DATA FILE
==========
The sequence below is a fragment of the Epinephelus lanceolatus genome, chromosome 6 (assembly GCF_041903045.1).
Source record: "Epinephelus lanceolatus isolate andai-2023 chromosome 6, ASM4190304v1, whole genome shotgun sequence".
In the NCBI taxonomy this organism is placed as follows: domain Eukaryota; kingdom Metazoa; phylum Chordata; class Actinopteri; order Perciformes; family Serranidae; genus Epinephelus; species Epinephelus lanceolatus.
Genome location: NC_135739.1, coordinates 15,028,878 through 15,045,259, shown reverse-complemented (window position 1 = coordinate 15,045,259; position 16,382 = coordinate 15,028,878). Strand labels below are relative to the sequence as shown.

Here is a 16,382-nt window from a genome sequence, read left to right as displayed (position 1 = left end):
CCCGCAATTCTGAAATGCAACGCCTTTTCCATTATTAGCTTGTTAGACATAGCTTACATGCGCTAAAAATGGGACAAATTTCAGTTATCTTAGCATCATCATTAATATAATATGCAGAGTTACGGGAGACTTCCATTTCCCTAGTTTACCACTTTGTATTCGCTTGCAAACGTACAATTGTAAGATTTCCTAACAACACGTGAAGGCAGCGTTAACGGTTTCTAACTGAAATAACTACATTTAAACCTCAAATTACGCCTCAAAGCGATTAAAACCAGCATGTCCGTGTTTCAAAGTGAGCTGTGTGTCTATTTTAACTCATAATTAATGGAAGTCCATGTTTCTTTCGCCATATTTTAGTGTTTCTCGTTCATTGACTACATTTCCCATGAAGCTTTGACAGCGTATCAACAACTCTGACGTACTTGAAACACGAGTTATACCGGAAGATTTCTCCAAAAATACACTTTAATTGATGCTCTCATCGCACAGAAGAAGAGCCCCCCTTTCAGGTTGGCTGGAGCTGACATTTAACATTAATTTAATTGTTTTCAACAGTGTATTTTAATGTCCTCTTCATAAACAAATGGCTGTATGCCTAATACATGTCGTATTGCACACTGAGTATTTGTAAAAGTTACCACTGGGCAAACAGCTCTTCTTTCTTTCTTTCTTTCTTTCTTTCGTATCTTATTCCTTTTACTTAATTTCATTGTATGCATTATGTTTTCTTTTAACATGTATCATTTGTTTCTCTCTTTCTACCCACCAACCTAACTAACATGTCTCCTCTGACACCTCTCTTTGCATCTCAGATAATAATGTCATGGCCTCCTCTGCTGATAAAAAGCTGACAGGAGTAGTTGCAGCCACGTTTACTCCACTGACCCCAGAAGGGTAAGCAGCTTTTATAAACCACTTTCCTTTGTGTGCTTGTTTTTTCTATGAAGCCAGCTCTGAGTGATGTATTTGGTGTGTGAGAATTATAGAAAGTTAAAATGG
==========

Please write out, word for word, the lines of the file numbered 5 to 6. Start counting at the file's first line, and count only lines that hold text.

Here is a 16,382-nt window from a genome sequence, read left to right as displayed (position 1 = left end):
CCCGCAATTCTGAAATGCAACGCCTTTTCCATTATTAGCTTGTTAGACATAGCTTACATGCGCTAAAAATGGGACAAATTTCAGTTATCTTAGCATCATCATTAATATAATATGCAGAGTTACGGGAGACTTCCATTTCCCTAGTTTACCACTTTGTATTCGCTTGCAAACGTACAATTGTAAGATTTCCTAACAACACGTGAAGGCAGCGTTAACGGTTTCTAACTGAAATAACTACATTTAAACCTCAAATTACGCCTCAAAGCGATTAAAACCAGCATGTCCGTGTTTCAAAGTGAGCTGTGTGTCTATTTTAACTCATAATTAATGGAAGTCCATGTTTCTTTCGCCATATTTTAGTGTTTCTCGTTCATTGACTACATTTCCCATGAAGCTTTGACAGCGTATCAACAACTCTGACGTACTTGAAACACGAGTTATACCGGAAGATTTCTCCAAAAATACACTTTAATTGATGCTCTCATCGCACAGAAGAAGAGCCCCCCTTTCAGGTTGGCTGGAGCTGACATTTAACATTAATTTAATTGTTTTCAACAGTGTATTTTAATGTCCTCTTCATAAACAAATGGCTGTATGCCTAATACATGTCGTATTGCACACTGAGTATTTGTAAAAGTTACCACTGGGCAAACAGCTCTTCTTTCTTTCTTTCTTTCTTTCTTTCGTATCTTATTCCTTTTACTTAATTTCATTGTATGCATTATGTTTTCTTTTAACATGTATCATTTGTTTCTCTCTTTCTACCCACCAACCTAACTAACATGTCTCCTCTGACACCTCTCTTTGCATCTCAGATAATAATGTCATGGCCTCCTCTGCTGATAAAAAGCTGACAGGAGTAGTTGCAGCCACGTTTACTCCACTGACCCCAGAAGGGTAAGCAGCTTTTATAAACCACTTTCCTTTGTGTGCTTGTTTTTTCTATGAAGCCAGCTCTGAGTGATGTATTTGGTGTGTGAGAATTATAGAAAGTTAAAATGG